Many of us struggle with the memorisation of the Holy Qur’ān but there’s a dark cloud above our heads. The fear and guilt of forgetting it.
I‘ve had many of you write to me over the years about your fears of forgetting the Qur’ān once you have memorised it.
“My parents told me that forgetting the Qur’ān is a sin and how once you have memorized it you must keep it forever. I did not truly understand this when I was a child (of 7 years) and I finished memorizing when I was 10 years old and forgot it afterward. I did not truly understand this at such a tender age and how important it was. A decade later, I am confused. Am I accountable for that memorization before Allāh? I had no idea! I have forgotten the majority of the chapters. I didn’t even know what the Qur’ān was. I feel guilty and feel empty.”
“‘The number one complication I have regarding memorization of the Qur’ān is the fear of actually forgetting what I have already memorized. Whenever I think about this type of subject, it would always remind me of verse 126 in Surah Tāhā, “[Allāh] will say, “Thus did Our Verses come to you, and you forgot them; and thus will you this day be forgotten.’”
The more worrying ones I have received have been those who want to memorise but avoid doing so out of the fear of forgetting. They would rather give up on the goal altogether and live a life of regret. Many of you might be battling with this too.
The moment you forget something, you’re questioning everything and worrying. You’re looking for answers. It may even make you feel depressed. It gives you doubts and you want to stop. I’d been through exactly that for years! Forgetting passages and parts of the Qur’ān ever since I began memorising. In fact, I forgot half of it. The good news is that over time things do get better!
In this article, I want to share the reasons why you should continue to memorise the Qur’ān without these fears.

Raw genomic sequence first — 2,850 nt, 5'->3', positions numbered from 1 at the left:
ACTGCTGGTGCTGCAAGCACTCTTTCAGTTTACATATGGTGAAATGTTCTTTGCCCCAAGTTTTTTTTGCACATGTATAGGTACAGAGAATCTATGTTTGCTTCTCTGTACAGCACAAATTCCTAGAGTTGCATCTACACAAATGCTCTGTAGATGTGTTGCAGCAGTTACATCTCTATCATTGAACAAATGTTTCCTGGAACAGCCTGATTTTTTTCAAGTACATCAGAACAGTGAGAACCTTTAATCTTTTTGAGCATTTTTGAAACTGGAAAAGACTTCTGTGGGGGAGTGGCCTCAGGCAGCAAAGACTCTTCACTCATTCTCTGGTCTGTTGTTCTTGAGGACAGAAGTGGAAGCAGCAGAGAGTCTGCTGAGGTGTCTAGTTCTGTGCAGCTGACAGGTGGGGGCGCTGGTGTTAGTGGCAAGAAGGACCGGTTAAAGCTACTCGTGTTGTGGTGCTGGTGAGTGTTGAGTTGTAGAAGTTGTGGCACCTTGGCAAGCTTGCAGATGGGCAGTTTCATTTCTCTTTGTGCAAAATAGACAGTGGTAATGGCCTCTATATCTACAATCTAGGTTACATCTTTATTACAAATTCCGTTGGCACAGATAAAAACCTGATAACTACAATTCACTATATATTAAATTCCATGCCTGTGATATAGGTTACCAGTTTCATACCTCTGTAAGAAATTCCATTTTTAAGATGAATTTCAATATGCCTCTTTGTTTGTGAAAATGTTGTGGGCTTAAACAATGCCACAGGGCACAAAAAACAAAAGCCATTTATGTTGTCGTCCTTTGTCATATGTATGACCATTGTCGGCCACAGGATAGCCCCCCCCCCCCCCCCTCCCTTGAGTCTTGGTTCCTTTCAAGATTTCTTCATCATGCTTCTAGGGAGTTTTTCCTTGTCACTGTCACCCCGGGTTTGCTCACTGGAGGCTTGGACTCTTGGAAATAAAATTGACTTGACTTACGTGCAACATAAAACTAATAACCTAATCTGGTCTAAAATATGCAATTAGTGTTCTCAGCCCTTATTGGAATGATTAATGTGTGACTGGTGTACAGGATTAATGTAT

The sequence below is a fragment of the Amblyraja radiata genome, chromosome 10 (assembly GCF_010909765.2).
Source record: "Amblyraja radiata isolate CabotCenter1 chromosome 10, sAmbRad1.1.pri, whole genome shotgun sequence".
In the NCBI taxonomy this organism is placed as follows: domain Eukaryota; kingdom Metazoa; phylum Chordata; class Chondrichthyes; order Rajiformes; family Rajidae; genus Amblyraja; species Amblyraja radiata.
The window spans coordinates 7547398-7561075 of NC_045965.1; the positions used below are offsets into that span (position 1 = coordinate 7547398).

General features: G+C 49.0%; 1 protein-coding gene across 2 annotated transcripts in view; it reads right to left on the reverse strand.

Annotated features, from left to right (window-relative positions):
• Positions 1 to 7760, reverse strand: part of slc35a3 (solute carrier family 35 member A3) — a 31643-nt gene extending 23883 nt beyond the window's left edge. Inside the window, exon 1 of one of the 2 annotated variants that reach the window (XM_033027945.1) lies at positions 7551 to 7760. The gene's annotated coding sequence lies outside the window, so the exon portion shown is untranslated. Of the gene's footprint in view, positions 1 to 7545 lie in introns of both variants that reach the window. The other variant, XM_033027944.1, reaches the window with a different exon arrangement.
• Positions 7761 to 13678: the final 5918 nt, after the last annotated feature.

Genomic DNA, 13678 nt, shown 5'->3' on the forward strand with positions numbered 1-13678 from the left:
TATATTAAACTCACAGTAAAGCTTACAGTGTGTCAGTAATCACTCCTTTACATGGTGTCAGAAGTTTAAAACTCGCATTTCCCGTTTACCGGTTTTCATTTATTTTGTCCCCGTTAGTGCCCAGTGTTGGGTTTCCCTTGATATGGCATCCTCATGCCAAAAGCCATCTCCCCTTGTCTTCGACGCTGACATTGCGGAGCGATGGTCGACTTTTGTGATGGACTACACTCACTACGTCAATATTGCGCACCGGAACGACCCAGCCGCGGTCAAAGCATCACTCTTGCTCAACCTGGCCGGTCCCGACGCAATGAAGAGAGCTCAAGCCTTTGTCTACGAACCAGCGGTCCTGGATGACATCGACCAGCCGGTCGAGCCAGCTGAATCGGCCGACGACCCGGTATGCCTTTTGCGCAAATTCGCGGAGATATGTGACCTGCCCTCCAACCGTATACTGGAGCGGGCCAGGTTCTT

Like always, we must begin with the Word of Allāh.
What does the Qur’ān say about those memorising and learning it?
The Qur’ān encourages its preservation through memorising it, learning it, studying, and applying it. The goal is guidance, personal and collective transformation.
بَلْ هُوَ آيَاتٌ بَيِّنَاتٌ فِي صُدُورِ الَّذِينَ أُوتُوا الْعِلْمَ وَمَا يَجْحَدُ بِآيَاتِنَا إِلَّا الظَّالِمُونَ
But these are the clear Verses (of the Qur’ān) that are (preserved) in the chests of those who have been given (true) knowledge. And none other than the unjust deny Our Revelations. (al-‘Ankabūt, 29:49)
Ibn ‘Abbās (Allāh be pleased with him) says this preservation means that “the Qur’ān consists of clear verses that explain the lawful and the unlawful, the commands and prohibitions, and this is preserved in the hearts of those who have been given knowledge of the Qur’ān.” Ibn Kathīr (Allāh be pleased with him) says this verse means: “The Qur’ān is memorised for whom Allāh makes it easy to memorise, recite and interpret (the scholars).”
Allāh further says that He has chosen individuals for this task:
ثُمَّ أَوْرَثْنَا الْكِتَابَ الَّذِينَ اصْطَفَيْنَا مِنْ عِبَادِنَا …
Then We made those whom We chose from amongst Our servants the inheritors of the Book (the Qur’ān)… (Fātir, 35:32)
Ibn ‘Abbās says this means that Allāh “gave the honour of memorising, writing and reciting the Qur’ān (by means of faith).” Again the understanding of memorisation and connection with the Qur’ān.
Allāh further encourages us when He says:
وَلَقَدْ يَسَّرْنَا الْقُرْآنَ لِلذِّكْرِ فَهَلْ مِن مُّدَّكِرٍ
And indeed, We have made the Qur’ān easy for remembrance (direction and guidance), but is there anyone who will remember (take advice)? (al-Qamar, 54:17, 22, 32, 40)